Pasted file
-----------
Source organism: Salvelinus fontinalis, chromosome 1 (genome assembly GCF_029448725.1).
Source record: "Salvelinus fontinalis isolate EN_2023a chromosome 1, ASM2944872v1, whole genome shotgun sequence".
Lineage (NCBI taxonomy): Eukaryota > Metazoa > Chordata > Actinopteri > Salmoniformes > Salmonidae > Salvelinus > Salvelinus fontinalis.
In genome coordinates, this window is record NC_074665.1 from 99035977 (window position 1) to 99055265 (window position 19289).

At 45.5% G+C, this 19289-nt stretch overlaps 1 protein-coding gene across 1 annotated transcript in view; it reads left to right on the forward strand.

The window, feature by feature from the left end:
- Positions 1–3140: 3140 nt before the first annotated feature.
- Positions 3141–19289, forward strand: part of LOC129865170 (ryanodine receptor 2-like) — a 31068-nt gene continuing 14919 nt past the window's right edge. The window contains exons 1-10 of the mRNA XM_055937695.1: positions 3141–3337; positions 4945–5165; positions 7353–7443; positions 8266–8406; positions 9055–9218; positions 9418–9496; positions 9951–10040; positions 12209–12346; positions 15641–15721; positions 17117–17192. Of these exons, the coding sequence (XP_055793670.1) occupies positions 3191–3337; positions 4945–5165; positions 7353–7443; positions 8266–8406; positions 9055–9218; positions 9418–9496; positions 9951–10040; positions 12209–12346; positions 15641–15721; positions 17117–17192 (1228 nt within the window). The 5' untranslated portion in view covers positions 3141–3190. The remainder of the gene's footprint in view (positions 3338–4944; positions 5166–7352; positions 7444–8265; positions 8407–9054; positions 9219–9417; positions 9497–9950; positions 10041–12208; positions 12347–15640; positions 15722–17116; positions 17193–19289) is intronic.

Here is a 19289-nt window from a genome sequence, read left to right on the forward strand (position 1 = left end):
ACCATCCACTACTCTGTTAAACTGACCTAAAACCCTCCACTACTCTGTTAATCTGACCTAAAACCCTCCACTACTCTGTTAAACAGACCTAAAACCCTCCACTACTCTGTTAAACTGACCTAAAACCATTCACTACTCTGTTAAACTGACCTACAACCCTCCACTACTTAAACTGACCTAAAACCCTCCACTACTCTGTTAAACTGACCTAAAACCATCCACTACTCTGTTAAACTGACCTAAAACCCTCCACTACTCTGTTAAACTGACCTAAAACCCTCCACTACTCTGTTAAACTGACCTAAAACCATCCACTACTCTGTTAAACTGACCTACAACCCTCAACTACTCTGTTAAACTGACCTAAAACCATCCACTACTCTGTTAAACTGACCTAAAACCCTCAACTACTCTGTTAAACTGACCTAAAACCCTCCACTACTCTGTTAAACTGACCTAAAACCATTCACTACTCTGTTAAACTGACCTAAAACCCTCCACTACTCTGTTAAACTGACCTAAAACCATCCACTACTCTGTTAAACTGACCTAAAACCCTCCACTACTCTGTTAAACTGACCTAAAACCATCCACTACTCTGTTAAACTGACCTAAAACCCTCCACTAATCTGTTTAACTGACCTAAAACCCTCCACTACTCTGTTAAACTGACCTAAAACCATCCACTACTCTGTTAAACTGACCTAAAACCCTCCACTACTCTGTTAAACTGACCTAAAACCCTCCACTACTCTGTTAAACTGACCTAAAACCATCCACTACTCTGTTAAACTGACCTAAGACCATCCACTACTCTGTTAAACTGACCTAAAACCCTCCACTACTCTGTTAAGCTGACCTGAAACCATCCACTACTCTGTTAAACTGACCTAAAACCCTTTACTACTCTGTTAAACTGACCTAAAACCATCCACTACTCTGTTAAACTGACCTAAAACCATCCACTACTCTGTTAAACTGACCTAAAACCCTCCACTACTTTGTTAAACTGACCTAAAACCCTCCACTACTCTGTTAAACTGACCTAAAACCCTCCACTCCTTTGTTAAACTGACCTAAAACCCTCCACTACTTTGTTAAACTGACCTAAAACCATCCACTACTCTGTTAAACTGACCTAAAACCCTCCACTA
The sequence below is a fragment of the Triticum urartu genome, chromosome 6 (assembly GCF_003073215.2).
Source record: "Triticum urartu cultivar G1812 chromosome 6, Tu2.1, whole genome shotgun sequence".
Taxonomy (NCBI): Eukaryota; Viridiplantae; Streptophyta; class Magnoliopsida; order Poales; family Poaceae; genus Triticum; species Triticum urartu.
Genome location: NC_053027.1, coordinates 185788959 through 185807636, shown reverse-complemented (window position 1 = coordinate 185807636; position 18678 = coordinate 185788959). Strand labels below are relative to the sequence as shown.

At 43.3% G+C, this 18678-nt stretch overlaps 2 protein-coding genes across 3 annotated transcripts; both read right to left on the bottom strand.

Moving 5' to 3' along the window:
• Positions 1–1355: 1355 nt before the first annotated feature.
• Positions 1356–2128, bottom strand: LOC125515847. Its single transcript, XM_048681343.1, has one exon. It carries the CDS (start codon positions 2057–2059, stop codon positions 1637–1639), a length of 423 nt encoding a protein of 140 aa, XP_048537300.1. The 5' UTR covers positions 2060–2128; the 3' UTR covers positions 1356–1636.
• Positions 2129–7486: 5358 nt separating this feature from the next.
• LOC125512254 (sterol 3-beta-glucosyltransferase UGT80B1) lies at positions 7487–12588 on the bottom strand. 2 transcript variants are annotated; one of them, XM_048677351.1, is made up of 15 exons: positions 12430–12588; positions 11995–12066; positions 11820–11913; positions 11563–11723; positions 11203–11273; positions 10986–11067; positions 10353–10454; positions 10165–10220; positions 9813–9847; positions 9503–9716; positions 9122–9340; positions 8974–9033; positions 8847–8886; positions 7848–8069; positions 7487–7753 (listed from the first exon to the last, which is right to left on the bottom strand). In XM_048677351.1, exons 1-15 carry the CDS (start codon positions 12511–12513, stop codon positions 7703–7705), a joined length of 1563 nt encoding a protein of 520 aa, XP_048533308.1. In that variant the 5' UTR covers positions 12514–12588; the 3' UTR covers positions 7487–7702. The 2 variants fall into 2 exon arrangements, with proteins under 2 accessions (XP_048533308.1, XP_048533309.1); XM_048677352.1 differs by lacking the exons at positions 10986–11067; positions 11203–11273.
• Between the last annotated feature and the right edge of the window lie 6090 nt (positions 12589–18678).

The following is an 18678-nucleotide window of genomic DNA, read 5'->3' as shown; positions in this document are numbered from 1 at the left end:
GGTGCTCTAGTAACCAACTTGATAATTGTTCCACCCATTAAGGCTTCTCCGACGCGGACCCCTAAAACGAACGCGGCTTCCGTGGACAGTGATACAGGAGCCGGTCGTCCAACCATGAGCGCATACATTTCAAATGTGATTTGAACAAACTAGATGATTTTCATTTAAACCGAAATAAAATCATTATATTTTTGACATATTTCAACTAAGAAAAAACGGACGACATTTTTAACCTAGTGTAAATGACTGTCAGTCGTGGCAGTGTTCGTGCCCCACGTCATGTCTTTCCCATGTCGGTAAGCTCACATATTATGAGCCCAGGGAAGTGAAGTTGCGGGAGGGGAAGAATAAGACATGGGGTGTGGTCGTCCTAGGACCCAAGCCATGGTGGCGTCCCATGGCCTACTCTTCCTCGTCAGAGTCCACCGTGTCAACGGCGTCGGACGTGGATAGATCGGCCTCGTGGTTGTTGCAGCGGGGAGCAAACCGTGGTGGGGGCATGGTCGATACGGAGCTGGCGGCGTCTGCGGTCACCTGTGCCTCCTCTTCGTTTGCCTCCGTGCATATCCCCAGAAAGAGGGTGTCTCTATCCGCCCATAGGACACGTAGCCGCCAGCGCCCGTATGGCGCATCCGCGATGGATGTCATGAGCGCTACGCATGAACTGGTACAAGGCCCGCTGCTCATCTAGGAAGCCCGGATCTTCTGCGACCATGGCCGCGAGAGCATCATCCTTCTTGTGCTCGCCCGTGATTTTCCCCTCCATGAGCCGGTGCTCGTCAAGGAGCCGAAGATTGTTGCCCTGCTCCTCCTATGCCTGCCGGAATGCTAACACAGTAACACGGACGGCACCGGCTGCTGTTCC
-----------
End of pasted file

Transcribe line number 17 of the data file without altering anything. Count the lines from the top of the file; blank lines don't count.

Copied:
• Positions 1–1355: 1355 nt before the first annotated feature.